MINNEAPOLIS (Legal Newsline) - Minnesota Attorney General Lori Swanson shot back in a federal court filing last week, arguing that her lawsuit against Chicago-based service provider Accretive Health Inc. should continue.
On Thursday, Swanson filed a 44-page memorandum of law in opposition to Accretive's motion to dismiss the attorney general's second amended complaint.
"Accretive orchestrated a pattern of unlawful and reprehensible conduct toward emergency room and other hospital patients in Minnesota. These patients should be heard, and this lawsuit should move forward," the attorney general wrote in the filing.
Swanson sued Accretive, a provider of revenue cycle management services for health care providers, in January.
In Accretive's filing in the U.S. District Court for the District of Minnesota July 2, it asked that the attorney general's second amended complaint be dismissed.
The company argues that her newest complaint fails to raise any new issue for the court to consider.
Swanson's amended complaint, filed last month, alleged numerous patients were led to believe they had to pay before receiving care, among other things.
"The attorney general's Second Amended Complaint ('SAC') changes nothing about this lawsuit: it states the very same legal claims and seeks the very same (limited) relief as the prior complaint," Accretive wrote in its 29-page memorandum.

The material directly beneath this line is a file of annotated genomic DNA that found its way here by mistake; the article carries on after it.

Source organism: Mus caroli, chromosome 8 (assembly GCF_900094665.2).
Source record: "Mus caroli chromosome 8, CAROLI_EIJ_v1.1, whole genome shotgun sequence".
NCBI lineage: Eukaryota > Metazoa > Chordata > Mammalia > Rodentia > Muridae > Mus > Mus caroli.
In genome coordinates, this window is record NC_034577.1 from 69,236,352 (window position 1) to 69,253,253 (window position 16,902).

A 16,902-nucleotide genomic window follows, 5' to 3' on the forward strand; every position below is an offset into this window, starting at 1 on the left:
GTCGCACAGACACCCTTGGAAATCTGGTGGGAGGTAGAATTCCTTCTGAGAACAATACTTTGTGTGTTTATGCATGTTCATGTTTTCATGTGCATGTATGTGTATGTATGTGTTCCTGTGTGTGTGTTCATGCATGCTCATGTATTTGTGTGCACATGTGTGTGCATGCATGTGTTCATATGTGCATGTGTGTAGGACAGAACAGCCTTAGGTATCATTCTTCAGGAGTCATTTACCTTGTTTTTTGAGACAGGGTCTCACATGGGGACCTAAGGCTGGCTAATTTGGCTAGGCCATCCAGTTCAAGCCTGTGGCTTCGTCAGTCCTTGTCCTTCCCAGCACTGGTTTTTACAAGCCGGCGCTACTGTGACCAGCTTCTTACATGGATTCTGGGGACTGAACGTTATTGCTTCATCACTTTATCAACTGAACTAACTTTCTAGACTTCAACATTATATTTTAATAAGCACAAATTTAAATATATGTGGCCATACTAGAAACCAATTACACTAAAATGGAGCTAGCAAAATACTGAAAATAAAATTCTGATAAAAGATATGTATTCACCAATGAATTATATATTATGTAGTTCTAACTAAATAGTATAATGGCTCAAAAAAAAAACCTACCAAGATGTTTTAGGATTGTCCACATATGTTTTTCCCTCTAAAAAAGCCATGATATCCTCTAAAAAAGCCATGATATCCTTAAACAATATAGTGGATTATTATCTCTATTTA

"While the SAC includes additional factual allegations, even if taken as true, these new allegations fail to state a claim upon which relief can be granted."
The company continued, "Furthermore, the attorney general must do far more than submit 'legal conclusion[s]' or 'naked assertion[s].' Such allegations are 'not entitled to the assumption of truth' and must be disregarded."
Swanson sued Accretive for failing to protect the confidentiality of patient health care records and not disclosing to patients its extensive involvement in their health care through its role in managing the revenue and health care delivery systems at two Minnesota hospital systems.
Last July, Accretive lost a laptop computer containing unencrypted health data about 23,500 patients in Minnesota.
Swanson's suit alleges the company gained access to sensitive patient data through contracts with the hospitals and numerically scored patients' risk of hospitalization and medical complexity, graded their "frailty," compiled per-patient profit and loss reports, and identified patients deemed to be "outliers."
"The debt collector found a way to essentially monetize portions of the revenue and health care delivery systems of some nonprofit hospitals for Wall Street investors, without the knowledge or consent of patients who have the right to know how their information is being used and to have it kept confidential," the attorney general said in January.
"Accretive showcases its activities to Wall Street investors but hides them from Minnesota patients. Hospital patients should have at least the same amount of information about Accretive's extensive role in their health care that Wall Street investors do."
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